Thursday, 24 May 2012

The Princess Bride - William Goldman



Title: The Princess Bride
Author: William Goldman
Genre: Fantasy
Published: 1973
Formats: Hardback/Paperback

Like many people my first introduction to "The Princess Bride" was via the movie of the same name. In fact until I decided to take part in a classic fantasy novel challenge I didn't even know it was actually based on a book. However, I am glad I have now read it as I think the framing story created by Goldman actually enhanced the story a little by giving a slightly deeper meaning.

The novel starts with an introduction relating a fictional account of William Goldman's childhood when his dad used to read "The Princess Bride" to him. As an adult he had decided that he wanted to find a copy for his own son, however when he read it he discovers that his dad had only been reading him the "good bits" as the rest of the novel was incredibly long winded and dull. He therefore decides to write an abridged version of the novel which is the story that he is supposedly presenting in this novel. As mentioned this is a fictional account and there never was an original novel nor an author named S. Morgenstern but it is a rather interesting plot device and he uses it to insert amusing, yet at times quite poignant side comments throughout the novel.

The plot line of the story that Goldman is supposedly abridging is about two young people called Buttercup and Westley and their attempt at finding love together. However, this is a cruel world and when Westley is lost at sea; Buttercup is left with no choice but to marry the rather unlikeable heir to the throne of Florin, Prince Humperdinck. Things go from bad to worse though when Buttercup is kidnapped in an attempt to start a war between Florin and its neighbour, Guilder. The various politics and espionage involved in this however all begins to unravel when a mysterious man in black shows up.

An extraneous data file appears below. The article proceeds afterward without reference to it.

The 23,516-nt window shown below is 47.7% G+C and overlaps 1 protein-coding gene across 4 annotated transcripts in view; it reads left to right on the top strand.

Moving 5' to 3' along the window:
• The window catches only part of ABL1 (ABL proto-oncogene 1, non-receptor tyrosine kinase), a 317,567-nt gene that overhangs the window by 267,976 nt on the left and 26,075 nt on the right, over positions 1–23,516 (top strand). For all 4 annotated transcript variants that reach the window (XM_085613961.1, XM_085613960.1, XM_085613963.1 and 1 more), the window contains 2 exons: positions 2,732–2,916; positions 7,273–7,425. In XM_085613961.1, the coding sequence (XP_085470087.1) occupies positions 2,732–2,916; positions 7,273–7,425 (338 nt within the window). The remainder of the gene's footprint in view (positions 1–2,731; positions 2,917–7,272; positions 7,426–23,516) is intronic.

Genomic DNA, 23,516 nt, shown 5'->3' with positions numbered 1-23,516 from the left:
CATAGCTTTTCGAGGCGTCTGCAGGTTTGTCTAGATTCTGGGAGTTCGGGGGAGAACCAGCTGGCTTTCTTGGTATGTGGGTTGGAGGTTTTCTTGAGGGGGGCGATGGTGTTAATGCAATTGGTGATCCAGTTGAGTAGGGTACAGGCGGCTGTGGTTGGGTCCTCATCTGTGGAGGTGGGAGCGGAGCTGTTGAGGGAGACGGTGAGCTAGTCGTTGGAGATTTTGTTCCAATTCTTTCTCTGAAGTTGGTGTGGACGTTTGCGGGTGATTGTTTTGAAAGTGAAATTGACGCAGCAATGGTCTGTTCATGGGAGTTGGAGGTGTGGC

I found the entire novel to be very quirky and entertaining with lots of humour spread throughout both the side comments and the core plot. I found that this humour and Goldman's concentration on fun and adventure actually gave the book a little bit of fantasy parody feeling. However, it is definitely more than this and the story around Buttercup and Westley is fun, exciting and full of enjoyable adventures in its own right. In addition some of the locations created by Goldman such as the "Zoo of Death" and "Cliffs of Insanity". were very colourful and rather memorable.

The characters themselves were a little bit of a conundrum to me to be honest. Basically, the supposedly main characters, Buttercup and Westley just didn't really fill me with any empathy. I just found them to be a little bit dull and unoriginal; Buttercup especially just came across to me as being a rather vapid character. However, the supporting characters were the complete opposite; they were colourful, solidly developed and interesting in so many ways. Two of the kidnappers, Fezzik and Inigo are really fleshed out as the novel progresses and it was these two characters that I found myself supporting by the end of the novel.

Overall, this is a very quirky story that had me smiling from start to finish with both the core plot and the framing story being interesting and amusing in their own right. At times the framing story actually made it feel like the author was reading the story to me as a parent would a child in bed and I found this to be a rather enjoyable and quite novel experience. I think this story really is for everyone, although ironically I think a parent reading to a child may just skip the framing story and side comments as I don't think young children would really find them that interesting, in other words they would probably just enjoy the "good bits" version of this book.

Available at:
Amazon
The Book Depository
Amazon UK

Challenges Book Counts Towards:
Speculative Fiction Challenge
Year of the Fantasy Classic Challenge